Rather, we should find the assurance of salvation in the objective truth of God’s Word and hold on tightly. The thief on the cross had no chance of doing any good works. In fact, his life was probably one of all ‘bad-works’ and yet Jesus assures him of his salvation that very day because the thief believed in Jesus and the objective promise given to Him by the Saviour of sinners. Abraham, years earlier, believed God and it was credited to him as righteousness. This is the key to assurance of salvation. We can only be confident that we are saved based on the objective promises of God contained in His Word, and not because of what our hands have done or any other other subjective experiences.
There are many verses in Scripture which testify that God wants his children to be certain of their salvation and not to be tossed about ‘to and fro’ by the storms of life or their continuing self-doubt. For instance, John 20:31; “But these are written that you may believe that Jesus is the Christ, the Son of God, and that by believing you may have life in his name.” Or again, 1 John 5:11-13, “And this is the testimony: God has given us eternal life, and this life is in his Son. He who has the Son has life; he who does not have the Son of God does not have life. I write these things to you who believe in the name of the Son of God so that you may know that you have eternal life.” (See also John 3:16; 5:24; 6:37; Acts 16:31. Rom 5:8ff; Rom 8:28-39; 10:9; 2 Cor 5:21 and others). Jesus gave this assurance, “I give them eternal life, and they shall never perish; no one can snatch them out of my hand. My Father, who has given them to me, is greater than all; no one can snatch them out of my Father's hand. I and the Father are one” (John 10:28-30).
Now it is one thing to know all this, it is another thing to hold onto it tightly. Yet even there, God preserves us so that we will continue to persevere and hold on tightly. The Apostle Paul encourages the Philippian Christians in 2:12-13 to work out their salvation with fear and trembling. It’s not that Paul doubted his salvation, rather, he understood that the sanctifying process calls for ongoing obedience (See WCF 16.3). Furthermore, Paul did not place any confidence in the things he ‘felt’ or ‘did in his flesh’, rather, he considered everything a loss, but rested in the righteousness gained by Christ, given by God and is by faith and kept working at it (please read Phi 3:7-14.)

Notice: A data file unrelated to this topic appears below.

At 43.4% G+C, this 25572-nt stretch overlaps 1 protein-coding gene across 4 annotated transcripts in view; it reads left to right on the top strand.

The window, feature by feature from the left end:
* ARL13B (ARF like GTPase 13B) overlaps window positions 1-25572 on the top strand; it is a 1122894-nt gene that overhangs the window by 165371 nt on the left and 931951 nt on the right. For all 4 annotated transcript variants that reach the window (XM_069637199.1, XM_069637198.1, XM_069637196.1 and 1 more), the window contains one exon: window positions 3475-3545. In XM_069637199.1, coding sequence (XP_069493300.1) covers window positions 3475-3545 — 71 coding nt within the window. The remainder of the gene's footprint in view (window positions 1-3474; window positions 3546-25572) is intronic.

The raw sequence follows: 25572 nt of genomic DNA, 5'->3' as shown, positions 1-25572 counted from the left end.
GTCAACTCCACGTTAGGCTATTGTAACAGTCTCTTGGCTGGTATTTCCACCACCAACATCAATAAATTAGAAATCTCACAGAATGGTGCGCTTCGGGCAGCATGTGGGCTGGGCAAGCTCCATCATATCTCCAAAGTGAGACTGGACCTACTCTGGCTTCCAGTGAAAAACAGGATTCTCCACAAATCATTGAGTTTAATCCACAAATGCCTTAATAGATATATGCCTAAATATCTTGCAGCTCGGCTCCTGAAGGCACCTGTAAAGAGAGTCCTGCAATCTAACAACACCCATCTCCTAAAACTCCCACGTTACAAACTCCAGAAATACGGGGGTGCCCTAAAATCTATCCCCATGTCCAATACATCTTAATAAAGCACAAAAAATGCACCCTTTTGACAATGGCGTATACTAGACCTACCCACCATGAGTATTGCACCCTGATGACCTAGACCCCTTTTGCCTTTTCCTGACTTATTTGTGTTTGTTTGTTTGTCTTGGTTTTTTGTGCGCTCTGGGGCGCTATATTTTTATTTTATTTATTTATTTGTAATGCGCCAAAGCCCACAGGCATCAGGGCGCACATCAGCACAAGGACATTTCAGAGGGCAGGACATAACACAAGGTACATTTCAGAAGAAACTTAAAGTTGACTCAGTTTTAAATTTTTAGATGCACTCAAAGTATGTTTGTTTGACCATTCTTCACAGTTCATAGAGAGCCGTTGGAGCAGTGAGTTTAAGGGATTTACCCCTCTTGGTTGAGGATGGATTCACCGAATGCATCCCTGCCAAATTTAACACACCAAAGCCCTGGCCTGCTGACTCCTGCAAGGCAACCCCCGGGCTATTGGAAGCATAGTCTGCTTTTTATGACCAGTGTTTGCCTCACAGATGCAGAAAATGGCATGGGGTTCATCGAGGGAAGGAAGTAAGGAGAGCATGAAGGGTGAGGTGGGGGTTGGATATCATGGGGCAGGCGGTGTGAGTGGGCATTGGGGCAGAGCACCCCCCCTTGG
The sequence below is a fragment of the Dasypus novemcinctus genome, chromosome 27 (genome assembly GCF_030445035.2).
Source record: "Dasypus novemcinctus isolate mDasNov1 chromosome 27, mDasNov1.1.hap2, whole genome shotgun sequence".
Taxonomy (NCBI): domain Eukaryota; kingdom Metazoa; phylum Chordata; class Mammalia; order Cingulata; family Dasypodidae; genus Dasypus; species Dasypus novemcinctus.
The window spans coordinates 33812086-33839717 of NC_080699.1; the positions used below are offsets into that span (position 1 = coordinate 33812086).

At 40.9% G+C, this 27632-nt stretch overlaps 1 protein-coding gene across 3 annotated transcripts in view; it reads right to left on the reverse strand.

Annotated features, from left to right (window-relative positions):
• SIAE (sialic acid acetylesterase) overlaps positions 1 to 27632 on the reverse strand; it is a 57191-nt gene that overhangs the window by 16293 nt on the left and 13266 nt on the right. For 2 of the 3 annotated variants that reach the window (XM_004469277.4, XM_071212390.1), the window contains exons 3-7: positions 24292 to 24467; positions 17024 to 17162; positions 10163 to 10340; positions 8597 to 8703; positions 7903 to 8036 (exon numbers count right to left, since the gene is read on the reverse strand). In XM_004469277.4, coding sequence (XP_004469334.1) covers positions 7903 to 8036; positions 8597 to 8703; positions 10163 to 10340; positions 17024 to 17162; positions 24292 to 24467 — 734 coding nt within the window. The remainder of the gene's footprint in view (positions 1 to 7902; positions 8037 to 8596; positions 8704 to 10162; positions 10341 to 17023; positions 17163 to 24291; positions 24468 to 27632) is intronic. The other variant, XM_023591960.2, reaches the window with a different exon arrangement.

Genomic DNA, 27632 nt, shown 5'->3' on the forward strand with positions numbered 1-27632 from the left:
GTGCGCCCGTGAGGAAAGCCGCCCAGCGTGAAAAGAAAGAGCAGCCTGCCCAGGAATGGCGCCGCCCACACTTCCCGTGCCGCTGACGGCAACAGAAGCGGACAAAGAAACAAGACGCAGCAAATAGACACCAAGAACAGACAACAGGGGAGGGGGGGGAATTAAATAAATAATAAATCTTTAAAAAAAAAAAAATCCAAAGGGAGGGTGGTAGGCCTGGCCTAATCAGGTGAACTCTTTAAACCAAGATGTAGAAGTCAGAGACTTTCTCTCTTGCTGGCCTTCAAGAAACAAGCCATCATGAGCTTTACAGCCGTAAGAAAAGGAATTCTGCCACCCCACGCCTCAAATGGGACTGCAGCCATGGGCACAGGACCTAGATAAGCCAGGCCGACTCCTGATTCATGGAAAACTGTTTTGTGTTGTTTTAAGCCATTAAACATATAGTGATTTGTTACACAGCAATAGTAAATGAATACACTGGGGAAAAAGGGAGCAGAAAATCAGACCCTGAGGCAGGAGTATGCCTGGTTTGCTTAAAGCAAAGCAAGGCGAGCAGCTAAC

So, yes we can have assurance of salvation, however, there is no room for being a ‘lazy’ Christian. Don’t neglect feeding on God’s Word, participating in the sacraments, spending time in prayer, gathering for worship. These are some of the means of grace God has given us to encourage us in our faith and walk of obedience. May we all be able to say with Paul, (2 Tim 4:7-8) “I have fought the good fight, I have finished the race, I have kept the faith. Now there is in store for me the crown of righteousness, which the Lord, the righteous Judge, will award to me on that day—and not only to me, but also to all who have longed for his appearing.”
Prayer: “Lord, thank you for giving us such great promises in Your Word. In light of them, forgive us when we doubt or do not trust your promises. Holy Spirit, please help us in times of doubt to trust in Jesus Christ and to recall to mind the wonderfully promises and assurances given to us in Holy Scripture of our eternal salvation. Amen. JZ
As most of you would know, we have been in Europe this past month, catching up with some family and friends and seeing some spectacular scenery. One of the highlights of the trip was being able to see the history of Europe, which included some of the early architecture, the narrow streets that are sprinkled with little shops and of course the Cathedrals.
Of all the Cathedrals seen, perhaps the Milan Cathedral was the most spectacular of all, at least from the outside. It took six centuries to complete. It's hard to imagine that people worked on that structure all their lives and many after doing so never saw it completed. Of course, many of these workers saw this as a service to God and hence were willing to commit their whole lives to these projects.
History has recorded that the indulgences demanded by the early Roman Church paid for these structures. Today, many of these Cathedrals have their doors open to the public, but most of them charge a price, from about five through to twenty euro or pounds for entry, depending on where you were. Much of those funds are used today to cover the expenses associated with maintaining these buildings.